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Nick Cunningham

Nick Cunningham

Nick Cunningham is a freelance writer on oil and gas, renewable energy, climate change, energy policy and geopolitics. He is based in Pittsburgh, PA.

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Do Or Die For Mexico’s Neglected Oil Sector

The Mexican government softened some rules on the bidding process for new oil tracts in an effort to placate private oil companies who had complained about too many restrictions. With the changes, the Mexican government gets rid of caps that would limit oil companies to bidding on only a certain number of contracts.

There were other tweaks to the auction terms that would sweeten the pot for bidding companies. Exploration companies will now be able to have more of their exploration costs recovered, with the possibility of seeing a 125 percent return for their costs if an oil discovery is commercialized. In return, oil companies will pay higher taxes to the Mexican government if their profits balloon beyond a certain threshold.

These changes come ahead of the first auction – the first in a series of five planned auctions for different sections of Mexico’s oil reserves that have, until now, been limited to the state-owned oil company Pemex. Winners of the shallow water blocks up of for auction will be announced in mid-July. Related: Coal Facing Worst Year Yet in 2015

President Enrique Peña Nieto liberalized the oil sector in an effort to attract private companies that could halt the country’s rapid decline in production. Mexico has seen its oil output drop by more than 1 million barrels per day over the past decade.

The upcoming auction will be a seminal moment for Mexico, Peña Nieto surely believes, as it will lead to billions of dollars in investment from international oil companies and potentially a resurgence in oil production.

The shallow water auction will open up 14 blocks for development, which could attract $17 billion in investment with expected future production of 80,000 barrels per day. In the short-term, however, the results of the auction will signal the level of interest in Mexico’s newly opened oil sector. Related: Iraqi Oil Sector Shrugs Off ISIS Threat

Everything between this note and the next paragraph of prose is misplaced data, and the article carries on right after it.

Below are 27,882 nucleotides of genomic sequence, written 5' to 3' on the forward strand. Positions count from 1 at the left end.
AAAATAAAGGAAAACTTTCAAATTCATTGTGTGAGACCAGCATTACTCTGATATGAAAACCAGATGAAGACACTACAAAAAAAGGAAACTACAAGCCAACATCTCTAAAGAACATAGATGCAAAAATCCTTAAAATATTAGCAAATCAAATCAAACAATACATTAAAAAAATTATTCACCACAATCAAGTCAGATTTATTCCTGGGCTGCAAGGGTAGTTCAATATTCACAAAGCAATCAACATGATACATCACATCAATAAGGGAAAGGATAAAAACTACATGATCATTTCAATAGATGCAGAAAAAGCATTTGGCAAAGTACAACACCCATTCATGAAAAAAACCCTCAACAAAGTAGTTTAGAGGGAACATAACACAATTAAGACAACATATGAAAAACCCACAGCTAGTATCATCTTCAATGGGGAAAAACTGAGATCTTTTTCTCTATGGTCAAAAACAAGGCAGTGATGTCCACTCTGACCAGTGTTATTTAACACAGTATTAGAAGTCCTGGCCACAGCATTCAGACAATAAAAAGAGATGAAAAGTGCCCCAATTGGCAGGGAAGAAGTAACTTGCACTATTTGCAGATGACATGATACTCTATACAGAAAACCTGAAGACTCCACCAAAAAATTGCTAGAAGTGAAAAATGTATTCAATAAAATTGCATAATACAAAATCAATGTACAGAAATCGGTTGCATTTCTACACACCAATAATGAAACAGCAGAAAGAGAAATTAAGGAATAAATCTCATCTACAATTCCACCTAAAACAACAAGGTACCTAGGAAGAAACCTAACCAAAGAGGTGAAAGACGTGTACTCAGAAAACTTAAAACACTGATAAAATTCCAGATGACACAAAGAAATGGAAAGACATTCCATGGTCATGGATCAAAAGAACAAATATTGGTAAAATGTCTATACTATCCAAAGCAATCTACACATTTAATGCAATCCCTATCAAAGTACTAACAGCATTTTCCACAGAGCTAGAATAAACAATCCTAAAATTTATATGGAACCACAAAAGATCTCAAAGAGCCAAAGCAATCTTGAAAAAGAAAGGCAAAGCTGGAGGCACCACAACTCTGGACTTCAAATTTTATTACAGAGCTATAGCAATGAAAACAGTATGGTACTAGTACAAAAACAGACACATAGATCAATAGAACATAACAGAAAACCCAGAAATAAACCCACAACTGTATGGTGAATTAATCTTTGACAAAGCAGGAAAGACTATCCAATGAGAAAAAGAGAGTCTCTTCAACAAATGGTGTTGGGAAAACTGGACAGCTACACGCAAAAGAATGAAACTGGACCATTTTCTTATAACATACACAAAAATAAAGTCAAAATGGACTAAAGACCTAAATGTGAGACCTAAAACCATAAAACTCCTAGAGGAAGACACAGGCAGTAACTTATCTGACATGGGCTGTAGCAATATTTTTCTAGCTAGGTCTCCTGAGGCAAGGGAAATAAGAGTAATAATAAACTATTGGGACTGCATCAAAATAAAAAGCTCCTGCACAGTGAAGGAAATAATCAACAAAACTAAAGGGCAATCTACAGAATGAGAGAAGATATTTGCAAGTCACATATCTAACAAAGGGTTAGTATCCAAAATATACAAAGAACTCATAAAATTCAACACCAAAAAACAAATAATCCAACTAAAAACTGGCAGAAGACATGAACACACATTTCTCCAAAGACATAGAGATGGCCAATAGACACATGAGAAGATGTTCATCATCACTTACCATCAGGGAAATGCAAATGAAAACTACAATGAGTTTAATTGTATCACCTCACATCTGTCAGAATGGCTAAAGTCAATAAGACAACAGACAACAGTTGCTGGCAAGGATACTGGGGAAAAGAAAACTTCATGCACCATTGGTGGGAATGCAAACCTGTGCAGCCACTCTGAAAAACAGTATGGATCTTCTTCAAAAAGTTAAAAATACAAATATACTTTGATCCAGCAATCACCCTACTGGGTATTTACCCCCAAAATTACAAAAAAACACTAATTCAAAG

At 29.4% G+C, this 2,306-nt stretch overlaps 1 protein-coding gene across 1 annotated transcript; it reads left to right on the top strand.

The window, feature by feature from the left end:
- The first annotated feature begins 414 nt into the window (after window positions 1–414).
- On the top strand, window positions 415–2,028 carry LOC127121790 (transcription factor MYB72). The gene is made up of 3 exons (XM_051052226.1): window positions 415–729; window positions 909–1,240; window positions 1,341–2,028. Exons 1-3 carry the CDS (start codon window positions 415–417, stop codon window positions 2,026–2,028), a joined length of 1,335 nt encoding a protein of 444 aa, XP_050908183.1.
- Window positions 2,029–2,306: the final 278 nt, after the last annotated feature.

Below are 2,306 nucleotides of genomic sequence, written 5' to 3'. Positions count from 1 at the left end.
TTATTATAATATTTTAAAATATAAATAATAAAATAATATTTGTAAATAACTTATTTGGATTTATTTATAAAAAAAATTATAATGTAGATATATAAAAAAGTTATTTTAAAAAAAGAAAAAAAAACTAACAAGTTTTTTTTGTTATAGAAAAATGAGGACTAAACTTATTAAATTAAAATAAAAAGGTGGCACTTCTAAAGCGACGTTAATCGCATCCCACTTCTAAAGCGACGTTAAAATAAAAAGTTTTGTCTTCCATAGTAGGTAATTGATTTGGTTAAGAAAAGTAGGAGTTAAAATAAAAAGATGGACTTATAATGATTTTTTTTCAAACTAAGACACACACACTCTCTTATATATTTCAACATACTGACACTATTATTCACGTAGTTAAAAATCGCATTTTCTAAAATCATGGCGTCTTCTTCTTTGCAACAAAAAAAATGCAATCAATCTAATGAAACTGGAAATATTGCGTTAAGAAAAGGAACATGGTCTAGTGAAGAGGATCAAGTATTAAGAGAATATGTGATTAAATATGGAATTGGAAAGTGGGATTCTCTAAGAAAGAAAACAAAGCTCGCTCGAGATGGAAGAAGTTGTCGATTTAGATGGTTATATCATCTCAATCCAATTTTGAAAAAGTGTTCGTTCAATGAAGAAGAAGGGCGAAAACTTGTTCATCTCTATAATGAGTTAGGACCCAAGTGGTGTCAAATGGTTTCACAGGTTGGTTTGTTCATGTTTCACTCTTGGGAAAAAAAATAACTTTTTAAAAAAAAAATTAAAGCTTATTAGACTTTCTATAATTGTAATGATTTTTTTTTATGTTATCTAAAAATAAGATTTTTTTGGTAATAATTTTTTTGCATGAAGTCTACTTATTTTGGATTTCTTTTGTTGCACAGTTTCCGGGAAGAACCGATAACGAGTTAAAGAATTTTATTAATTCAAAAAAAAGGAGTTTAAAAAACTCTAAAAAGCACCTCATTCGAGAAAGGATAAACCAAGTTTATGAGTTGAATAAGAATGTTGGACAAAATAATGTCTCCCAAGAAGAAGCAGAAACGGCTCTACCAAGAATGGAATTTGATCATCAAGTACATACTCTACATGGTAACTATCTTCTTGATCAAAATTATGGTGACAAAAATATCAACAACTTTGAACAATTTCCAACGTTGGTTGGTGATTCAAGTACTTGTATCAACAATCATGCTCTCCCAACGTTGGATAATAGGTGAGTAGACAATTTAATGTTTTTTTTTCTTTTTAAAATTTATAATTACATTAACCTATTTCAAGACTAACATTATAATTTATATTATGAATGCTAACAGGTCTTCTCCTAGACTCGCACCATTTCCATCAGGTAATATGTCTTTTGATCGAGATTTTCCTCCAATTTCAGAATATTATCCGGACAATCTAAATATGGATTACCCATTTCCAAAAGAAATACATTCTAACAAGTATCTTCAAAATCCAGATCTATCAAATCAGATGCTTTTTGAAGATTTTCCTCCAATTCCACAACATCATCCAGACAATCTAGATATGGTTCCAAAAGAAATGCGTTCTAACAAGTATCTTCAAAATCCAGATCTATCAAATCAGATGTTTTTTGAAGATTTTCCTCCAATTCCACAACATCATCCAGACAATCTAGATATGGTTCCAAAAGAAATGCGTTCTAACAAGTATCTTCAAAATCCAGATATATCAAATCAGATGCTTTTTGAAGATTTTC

There are several regions in Mexico that are high up on the list for the oil industry. The Perdido Fold Belt, a basin in the Gulf of Mexico that is near a lot of U.S. offshore oil acreage, is a highly sought after area because it could offer similar productive geology that international companies are accustomed to in American waters. Companies like BP, Chevron, and Royal Dutch Shell have existing acreage not too far away on the US side of the border in the Gulf. Pemex has been unable to tap into some of these trickier ultra-deepwater plays, lacking the capital and technical expertise compared to its international peers.

There is also shale acreage onshore in northern Mexico. Again, many private companies think there is huge potential in this area since it could have similar geology to the Eagle Ford, the prolific shale basin in South Texas. The vast shale oil and gas reserves may simply extend southwards into Mexico, except on the Mexican side the shale has not been picked over yet. Now that the Mexican government is moving towards selling off that acreage, private companies are chomping at the bit.

But the auction comes amid an epic decline in oil prices, causing interest from oil drillers to sink. That could depress revenues for the Mexican government. Mexico even considered postponing the auction until oil prices recovered, but has decided to move forward. Related: Top Wind Energy Stocks For Renewables Investors

After the shallow water auction, there will be another round in which the Mexican government will offer up some smaller onshore acreage. This will include 26 tracts located in three regions – the Burgos basin south of the US border, Tampico-Misantla, and Salinas-Sureste, all along the Gulf Coast. These regions are expected to consist of smaller fields, which may not attract interest from the oil majors, but according to the Houston Chronicle, could open up a door for smaller oil companies to jump into Mexico. Those fields could attract an estimated $620 million in investment over half a decade, and potentially produce a combined 36,000 barrels per day when commercialized.

Mexico has staked its future on the energy reform legislation. The preliminary results of the move will soon be revealed.

By Nick Cunningham of Oilprice.com

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